Operation Jade Helm making some Texans nervous

BASTROP, TX (KTRK) -- You may be hearing a lot about Operation Jade Helm. The government says it's a massive military drill to be held across nine states, including Texas.

The drills are expected to last two months and could start any day now.

There's suspicion and skepticism among some, even conspiracy theories. California, Utah, Nevada, Arizona, New Mexico, Louisiana, Mississippi and Florida are all included along with Texas.

In the Lone Star State more than a dozen cities are taking part in the special operations exercise including the Bastrop area.

In Bastrop up and down Main Street it's business as usual.

Business owner Chris Parachini says, "I'd say it's been overblown in the media."

Some residents hadn't even heard of Operation Jade Helm, but for those who have, Parachini says, "maybe helicopters going" and he adds he doesn't expect much out of the ordinary saying, "Anybody who lives near Camp Swift, we hear the sounds of freedom many nights, practicing shooting canons at imaginary targets."

Bastrop Mayor Ken Kesselus says he's received more media calls than inquiries from concerned citizens.

"I'm not expecting to see people running up and down the street with blank guns shooting at each other," he said.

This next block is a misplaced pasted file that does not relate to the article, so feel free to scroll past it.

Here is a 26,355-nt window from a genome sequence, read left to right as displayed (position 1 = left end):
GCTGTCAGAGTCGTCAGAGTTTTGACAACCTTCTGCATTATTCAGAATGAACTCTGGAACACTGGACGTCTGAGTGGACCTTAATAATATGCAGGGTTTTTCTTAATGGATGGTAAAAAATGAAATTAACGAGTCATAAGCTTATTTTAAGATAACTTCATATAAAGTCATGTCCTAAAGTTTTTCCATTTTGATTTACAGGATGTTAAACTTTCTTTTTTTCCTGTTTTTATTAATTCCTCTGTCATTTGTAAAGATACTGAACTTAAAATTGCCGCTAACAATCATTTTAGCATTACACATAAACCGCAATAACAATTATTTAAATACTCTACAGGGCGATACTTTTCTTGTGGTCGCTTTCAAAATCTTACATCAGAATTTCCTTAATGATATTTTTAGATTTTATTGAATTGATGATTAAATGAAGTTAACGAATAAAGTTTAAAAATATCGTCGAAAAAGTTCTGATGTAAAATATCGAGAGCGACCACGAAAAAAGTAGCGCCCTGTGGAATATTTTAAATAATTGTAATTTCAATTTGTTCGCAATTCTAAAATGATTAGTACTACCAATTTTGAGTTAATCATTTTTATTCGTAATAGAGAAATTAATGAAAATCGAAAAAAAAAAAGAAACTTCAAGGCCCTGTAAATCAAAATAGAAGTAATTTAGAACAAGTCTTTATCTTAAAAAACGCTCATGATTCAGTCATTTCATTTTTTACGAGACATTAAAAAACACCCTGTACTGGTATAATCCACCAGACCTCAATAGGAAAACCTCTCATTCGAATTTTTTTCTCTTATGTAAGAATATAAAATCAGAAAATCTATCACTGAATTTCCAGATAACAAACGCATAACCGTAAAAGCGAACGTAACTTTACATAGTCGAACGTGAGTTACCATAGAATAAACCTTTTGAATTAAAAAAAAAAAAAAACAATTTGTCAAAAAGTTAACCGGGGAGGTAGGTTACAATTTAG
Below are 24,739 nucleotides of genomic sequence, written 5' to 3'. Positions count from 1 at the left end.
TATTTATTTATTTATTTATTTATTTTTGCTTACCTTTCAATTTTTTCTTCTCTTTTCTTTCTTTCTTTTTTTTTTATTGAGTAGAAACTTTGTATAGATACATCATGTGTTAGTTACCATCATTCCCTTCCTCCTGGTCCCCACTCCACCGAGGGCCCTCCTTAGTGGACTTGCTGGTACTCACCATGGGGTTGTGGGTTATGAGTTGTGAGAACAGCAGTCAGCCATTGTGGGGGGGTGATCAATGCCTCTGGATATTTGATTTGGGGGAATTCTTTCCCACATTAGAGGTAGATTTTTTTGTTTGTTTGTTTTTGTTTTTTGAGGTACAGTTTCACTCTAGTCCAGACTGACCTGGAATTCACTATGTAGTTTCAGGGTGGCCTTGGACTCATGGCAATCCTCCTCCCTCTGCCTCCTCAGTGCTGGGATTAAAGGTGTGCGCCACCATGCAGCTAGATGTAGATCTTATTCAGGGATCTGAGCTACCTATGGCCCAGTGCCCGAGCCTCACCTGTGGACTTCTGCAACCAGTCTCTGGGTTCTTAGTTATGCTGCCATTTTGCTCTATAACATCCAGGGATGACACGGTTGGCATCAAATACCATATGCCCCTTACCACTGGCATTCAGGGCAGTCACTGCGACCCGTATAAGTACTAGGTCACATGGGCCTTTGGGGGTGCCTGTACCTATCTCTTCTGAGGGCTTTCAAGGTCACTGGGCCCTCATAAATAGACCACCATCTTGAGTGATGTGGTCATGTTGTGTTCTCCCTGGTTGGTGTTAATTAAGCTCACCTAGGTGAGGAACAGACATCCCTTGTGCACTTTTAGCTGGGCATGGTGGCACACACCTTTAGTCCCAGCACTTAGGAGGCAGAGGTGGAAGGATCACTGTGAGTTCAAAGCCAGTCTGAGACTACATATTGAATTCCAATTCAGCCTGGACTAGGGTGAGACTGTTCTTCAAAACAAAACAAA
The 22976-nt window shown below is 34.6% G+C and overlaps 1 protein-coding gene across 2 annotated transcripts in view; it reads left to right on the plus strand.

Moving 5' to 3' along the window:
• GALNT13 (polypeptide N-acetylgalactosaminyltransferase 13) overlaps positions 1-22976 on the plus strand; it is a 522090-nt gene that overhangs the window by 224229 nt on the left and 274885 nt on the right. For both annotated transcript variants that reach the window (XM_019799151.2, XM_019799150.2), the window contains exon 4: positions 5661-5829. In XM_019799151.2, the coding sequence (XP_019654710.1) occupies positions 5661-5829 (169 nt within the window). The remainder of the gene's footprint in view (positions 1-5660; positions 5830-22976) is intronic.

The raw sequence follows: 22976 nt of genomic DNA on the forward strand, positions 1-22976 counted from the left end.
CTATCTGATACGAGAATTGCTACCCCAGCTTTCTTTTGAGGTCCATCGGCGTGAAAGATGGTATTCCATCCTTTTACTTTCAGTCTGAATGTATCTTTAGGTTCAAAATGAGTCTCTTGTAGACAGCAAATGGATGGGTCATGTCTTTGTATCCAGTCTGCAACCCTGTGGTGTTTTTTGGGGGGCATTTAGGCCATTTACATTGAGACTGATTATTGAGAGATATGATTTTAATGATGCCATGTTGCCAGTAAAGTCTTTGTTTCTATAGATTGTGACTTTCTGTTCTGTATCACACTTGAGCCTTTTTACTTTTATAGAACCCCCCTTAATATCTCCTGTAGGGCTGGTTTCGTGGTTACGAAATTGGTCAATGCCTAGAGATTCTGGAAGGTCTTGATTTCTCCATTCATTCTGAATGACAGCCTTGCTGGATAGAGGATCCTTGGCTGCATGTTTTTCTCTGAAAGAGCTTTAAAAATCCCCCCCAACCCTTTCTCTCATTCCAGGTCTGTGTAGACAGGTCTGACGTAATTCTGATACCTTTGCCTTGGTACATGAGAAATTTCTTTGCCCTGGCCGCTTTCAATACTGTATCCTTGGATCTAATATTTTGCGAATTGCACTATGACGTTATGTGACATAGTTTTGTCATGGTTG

The operation has been criticized and questioned by some conspiracy theorists.

Professor of History at University of Houston Bob Buzzanco says, "The government has drones and nuclear weapons and surveillance. If it really wanted to come in and do something, it certainly doesn't need to put up this pretense of Jade Helm to do it."

But any critics weren't found shopping on Main Street Monday.

"People who are riled up are either new or they don't understand anything about history," Parachini said.

A group of about 200 volunteers from a group who identifies themselves as "Counter Jade Helm" says they will monitor the exercises but even the Mayor says he doesn't know where all the operations will take place.

Governor Greg Abbott has directed the Commander of the Texas State Guard to monitor the operations. He says it's to ensure Texans are fully informed.
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